* These are the minimum amounts currently required to establish or continue Earned Eligibility. The minimum earnings requirements are subject to change from time to time by the Trustees.
It is possible for your status to change from year to year. For example, if you return to work for the minimum Days of Employment (currently 76) the Plan becomes your primary plan. If you do not work the minimum days in the next year and your sessional earnings are less than the minimum requirement, Medicare would become your primary plan. The Plan Office will let you know of any change in your eligibility and can tell you which plan is primary at any time.
Once you lose all eligibility under the Health Plan, Medicare would be your only coverage and, therefore, your primary coverage. The Plan Office will notify you when your eligibility type changes.
The following special rules apply to any participant or dependent who is eligible for Medicare, including participants or dependents age 65 or older and participants or dependents who are eligible for Medicare due to disability.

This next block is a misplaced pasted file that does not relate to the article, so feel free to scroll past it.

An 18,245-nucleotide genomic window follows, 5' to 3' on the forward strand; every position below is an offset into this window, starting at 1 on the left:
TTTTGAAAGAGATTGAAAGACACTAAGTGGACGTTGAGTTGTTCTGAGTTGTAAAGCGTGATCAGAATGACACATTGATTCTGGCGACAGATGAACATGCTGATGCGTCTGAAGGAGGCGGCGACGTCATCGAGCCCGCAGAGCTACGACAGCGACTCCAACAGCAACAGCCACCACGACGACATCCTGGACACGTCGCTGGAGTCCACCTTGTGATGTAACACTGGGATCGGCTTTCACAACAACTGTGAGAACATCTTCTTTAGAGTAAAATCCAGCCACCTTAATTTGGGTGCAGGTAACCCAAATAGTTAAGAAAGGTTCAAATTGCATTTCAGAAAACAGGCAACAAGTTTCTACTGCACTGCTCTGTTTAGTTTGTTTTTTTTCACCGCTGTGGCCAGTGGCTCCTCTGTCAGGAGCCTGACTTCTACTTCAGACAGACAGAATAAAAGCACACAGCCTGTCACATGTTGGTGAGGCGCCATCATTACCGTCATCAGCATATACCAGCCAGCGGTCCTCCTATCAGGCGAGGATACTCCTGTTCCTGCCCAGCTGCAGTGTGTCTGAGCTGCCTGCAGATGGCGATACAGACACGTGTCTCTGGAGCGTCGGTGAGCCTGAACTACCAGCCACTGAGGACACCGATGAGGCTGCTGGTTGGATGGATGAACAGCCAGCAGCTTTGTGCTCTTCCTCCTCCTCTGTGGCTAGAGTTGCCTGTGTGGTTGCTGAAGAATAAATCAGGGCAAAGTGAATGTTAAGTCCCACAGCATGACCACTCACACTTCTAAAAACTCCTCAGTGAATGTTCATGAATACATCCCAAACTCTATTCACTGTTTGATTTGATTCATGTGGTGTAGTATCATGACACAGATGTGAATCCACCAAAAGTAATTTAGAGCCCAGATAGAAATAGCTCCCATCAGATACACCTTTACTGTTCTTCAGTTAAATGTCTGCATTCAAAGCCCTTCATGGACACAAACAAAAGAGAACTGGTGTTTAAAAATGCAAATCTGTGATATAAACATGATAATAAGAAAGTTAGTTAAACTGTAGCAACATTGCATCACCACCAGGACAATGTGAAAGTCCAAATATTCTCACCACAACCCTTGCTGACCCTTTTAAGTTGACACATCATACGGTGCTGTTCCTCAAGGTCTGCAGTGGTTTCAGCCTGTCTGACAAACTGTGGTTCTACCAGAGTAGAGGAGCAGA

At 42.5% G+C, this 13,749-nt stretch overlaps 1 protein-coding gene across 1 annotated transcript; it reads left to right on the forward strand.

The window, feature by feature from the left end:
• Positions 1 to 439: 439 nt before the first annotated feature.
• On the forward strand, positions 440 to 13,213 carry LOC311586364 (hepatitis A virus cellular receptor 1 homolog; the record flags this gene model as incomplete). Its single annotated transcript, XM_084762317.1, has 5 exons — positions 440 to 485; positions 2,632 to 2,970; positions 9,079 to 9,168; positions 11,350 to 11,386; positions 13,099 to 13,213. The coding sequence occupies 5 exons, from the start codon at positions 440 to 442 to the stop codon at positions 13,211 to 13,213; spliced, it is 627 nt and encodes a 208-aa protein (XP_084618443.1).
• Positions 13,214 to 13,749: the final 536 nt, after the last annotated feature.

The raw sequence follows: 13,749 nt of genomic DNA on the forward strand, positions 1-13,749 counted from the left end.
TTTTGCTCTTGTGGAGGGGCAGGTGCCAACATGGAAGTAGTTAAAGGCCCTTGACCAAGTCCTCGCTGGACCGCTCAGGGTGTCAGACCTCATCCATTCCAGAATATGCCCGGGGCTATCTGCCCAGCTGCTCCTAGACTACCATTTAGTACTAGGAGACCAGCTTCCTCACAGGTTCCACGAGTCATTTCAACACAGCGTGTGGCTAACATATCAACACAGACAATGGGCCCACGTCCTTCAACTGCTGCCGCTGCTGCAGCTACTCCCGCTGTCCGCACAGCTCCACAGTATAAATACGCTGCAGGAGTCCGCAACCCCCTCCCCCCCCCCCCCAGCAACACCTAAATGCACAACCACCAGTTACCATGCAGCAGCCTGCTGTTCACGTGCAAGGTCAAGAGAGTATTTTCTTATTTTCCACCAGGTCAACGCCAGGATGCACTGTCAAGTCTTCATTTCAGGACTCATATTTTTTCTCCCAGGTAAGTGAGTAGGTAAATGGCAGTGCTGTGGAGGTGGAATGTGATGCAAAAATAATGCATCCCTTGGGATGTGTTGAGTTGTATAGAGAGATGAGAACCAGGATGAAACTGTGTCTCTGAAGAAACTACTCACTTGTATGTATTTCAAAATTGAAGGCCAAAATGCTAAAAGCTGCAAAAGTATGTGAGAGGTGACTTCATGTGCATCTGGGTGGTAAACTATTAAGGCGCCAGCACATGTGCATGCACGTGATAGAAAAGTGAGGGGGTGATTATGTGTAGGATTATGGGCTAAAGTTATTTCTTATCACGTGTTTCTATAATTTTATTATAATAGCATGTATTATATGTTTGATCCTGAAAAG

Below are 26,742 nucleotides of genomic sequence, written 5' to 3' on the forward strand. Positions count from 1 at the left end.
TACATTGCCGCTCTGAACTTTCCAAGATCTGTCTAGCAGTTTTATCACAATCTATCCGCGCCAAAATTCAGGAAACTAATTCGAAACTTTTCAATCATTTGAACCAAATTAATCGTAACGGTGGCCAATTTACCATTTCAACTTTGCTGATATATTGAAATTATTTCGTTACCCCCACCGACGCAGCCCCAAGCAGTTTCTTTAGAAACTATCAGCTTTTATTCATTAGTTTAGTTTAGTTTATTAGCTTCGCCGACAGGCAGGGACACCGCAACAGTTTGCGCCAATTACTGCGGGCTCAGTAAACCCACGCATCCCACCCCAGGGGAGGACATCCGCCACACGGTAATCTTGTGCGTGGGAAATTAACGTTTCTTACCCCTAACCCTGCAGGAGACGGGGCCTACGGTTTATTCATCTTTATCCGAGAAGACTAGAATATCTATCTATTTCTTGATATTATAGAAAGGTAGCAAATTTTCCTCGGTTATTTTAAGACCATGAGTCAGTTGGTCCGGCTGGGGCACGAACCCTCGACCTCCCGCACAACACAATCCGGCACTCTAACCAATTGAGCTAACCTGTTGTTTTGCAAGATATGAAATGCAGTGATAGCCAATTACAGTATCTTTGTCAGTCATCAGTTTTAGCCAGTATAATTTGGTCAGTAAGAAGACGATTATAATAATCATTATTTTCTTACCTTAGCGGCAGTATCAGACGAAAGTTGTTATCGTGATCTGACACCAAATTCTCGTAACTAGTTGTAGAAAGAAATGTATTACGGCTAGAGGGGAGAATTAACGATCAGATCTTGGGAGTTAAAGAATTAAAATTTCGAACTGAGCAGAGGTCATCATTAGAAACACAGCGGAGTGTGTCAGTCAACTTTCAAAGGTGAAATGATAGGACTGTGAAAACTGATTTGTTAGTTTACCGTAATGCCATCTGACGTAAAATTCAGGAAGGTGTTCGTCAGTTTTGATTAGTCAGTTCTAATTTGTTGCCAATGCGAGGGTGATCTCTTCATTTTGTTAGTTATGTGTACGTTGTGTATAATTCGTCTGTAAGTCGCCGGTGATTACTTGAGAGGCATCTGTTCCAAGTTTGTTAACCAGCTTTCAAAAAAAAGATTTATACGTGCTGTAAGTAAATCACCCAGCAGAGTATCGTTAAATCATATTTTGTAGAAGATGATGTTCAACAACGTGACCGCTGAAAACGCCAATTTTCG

If you or your dependent are eligible for other health insurance in addition to SAG – Producers and Medicare, please contact the Plan Office to determine the order of claims payment. The Plan's EICOB rules will apply in this situation and can be very challenging to understand (see pages 77 and 78).
There are three situations in which Plan benefits will be reduced for Medicare beneficiaries.
Remember, the Health Plan does not coordinate with Medicare for prescription drug coverage. If you have Earned Inactive, Self-Pay, Senior Performer or Extended Spousal eligibility and you enroll in a Medicare PDP you will not be eligible for the Health Plan's prescription drug benefits.